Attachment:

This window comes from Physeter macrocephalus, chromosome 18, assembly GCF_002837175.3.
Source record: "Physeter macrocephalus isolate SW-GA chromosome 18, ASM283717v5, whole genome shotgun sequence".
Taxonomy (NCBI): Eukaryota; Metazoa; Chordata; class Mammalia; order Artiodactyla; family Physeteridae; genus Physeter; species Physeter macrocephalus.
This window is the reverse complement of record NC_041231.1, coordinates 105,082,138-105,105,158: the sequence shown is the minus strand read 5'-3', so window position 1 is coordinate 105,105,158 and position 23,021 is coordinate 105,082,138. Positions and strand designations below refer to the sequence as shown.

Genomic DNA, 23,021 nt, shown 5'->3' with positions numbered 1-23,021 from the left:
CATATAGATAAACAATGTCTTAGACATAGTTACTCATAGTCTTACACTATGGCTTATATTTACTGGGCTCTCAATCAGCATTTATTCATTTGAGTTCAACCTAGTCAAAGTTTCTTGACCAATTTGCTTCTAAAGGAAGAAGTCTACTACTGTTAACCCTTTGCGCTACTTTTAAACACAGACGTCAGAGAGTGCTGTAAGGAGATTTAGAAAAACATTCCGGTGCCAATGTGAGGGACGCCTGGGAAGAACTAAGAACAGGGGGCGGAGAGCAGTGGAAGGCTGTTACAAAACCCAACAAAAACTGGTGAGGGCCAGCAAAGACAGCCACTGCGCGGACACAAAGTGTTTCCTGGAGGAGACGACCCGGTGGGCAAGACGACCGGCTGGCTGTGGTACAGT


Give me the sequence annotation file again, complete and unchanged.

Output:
This window comes from Physeter macrocephalus, chromosome 18, assembly GCF_002837175.3.
Source record: "Physeter macrocephalus isolate SW-GA chromosome 18, ASM283717v5, whole genome shotgun sequence".
Taxonomy (NCBI): Eukaryota; Metazoa; Chordata; class Mammalia; order Artiodactyla; family Physeteridae; genus Physeter; species Physeter macrocephalus.
This window is the reverse complement of record NC_041231.1, coordinates 105,082,138-105,105,158: the sequence shown is the minus strand read 5'-3', so window position 1 is coordinate 105,105,158 and position 23,021 is coordinate 105,082,138. Positions and strand designations below refer to the sequence as shown.

Genomic DNA, 23,021 nt, shown 5'->3' with positions numbered 1-23,021 from the left:
CATATAGATAAACAATGTCTTAGACATAGTTACTCATAGTCTTACACTATGGCTTATATTTACTGGGCTCTCAATCAGCATTTATTCATTTGAGTTCAACCTAGTCAAAGTTTCTTGACCAATTTGCTTCTAAAGGAAGAAGTCTACTACTGTTAACCCTTTGCGCTACTTTTAAACACAGACGTCAGAGAGTGCTGTAAGGAGATTTAGAAAAACATTCCGGTGCCAATGTGAGGGACGCCTGGGAAGAACTAAGAACAGGGGGCGGAGAGCAGTGGAAGGCTGTTACAAAACCCAACAAAAACTGGTGAGGGCCAGCAAAGACAGCCACTGCGCGGACACAAAGTGTTTCCTGGAGGAGACGACCCGGTGGGCAAGACGACCGGCTGGCTGTGGTACAGT